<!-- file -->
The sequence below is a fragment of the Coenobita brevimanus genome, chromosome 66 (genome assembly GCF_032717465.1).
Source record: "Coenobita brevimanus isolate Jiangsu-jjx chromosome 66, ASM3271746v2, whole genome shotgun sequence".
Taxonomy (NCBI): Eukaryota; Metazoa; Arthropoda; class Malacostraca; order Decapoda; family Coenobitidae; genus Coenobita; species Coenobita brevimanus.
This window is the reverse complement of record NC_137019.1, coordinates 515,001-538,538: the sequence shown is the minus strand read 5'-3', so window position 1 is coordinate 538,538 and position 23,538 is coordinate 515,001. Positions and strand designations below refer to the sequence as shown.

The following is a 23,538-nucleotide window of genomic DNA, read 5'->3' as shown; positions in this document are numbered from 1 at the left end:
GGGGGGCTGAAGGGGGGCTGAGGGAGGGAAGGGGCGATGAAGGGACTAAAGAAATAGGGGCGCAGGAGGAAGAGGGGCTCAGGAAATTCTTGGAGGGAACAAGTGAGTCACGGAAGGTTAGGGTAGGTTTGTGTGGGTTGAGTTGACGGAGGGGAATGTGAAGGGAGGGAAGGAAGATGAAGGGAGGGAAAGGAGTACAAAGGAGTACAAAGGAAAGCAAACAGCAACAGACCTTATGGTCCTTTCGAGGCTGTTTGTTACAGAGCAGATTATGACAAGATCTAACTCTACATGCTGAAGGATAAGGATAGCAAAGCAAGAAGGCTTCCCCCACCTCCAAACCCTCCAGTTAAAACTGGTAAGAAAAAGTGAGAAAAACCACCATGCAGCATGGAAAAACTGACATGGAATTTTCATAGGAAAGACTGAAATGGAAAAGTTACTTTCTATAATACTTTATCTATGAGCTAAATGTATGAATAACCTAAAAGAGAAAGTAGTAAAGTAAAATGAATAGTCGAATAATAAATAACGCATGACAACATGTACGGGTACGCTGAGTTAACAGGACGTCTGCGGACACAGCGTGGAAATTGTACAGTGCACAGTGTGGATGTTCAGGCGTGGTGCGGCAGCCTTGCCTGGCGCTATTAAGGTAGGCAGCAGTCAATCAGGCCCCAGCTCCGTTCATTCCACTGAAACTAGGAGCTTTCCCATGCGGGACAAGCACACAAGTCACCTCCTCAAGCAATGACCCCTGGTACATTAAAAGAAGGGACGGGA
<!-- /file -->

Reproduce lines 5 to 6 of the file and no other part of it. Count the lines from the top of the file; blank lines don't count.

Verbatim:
The following is a 23,538-nucleotide window of genomic DNA, read 5'->3' as shown; positions in this document are numbered from 1 at the left end:
GGGGGGCTGAAGGGGGGCTGAGGGAGGGAAGGGGCGATGAAGGGACTAAAGAAATAGGGGCGCAGGAGGAAGAGGGGCTCAGGAAATTCTTGGAGGGAACAAGTGAGTCACGGAAGGTTAGGGTAGGTTTGTGTGGGTTGAGTTGACGGAGGGGAATGTGAAGGGAGGGAAGGAAGATGAAGGGAGGGAAAGGAGTACAAAGGAGTACAAAGGAAAGCAAACAGCAACAGACCTTATGGTCCTTTCGAGGCTGTTTGTTACAGAGCAGATTATGACAAGATCTAACTCTACATGCTGAAGGATAAGGATAGCAAAGCAAGAAGGCTTCCCCCACCTCCAAACCCTCCAGTTAAAACTGGTAAGAAAAAGTGAGAAAAACCACCATGCAGCATGGAAAAACTGACATGGAATTTTCATAGGAAAGACTGAAATGGAAAAGTTACTTTCTATAATACTTTATCTATGAGCTAAATGTATGAATAACCTAAAAGAGAAAGTAGTAAAGTAAAATGAATAGTCGAATAATAAATAACGCATGACAACATGTACGGGTACGCTGAGTTAACAGGACGTCTGCGGACACAGCGTGGAAATTGTACAGTGCACAGTGTGGATGTTCAGGCGTGGTGCGGCAGCCTTGCCTGGCGCTATTAAGGTAGGCAGCAGTCAATCAGGCCCCAGCTCCGTTCATTCCACTGAAACTAGGAGCTTTCCCATGCGGGACAAGCACACAAGTCACCTCCTCAAGCAATGACCCCTGGTACATTAAAAGAAGGGACGGGA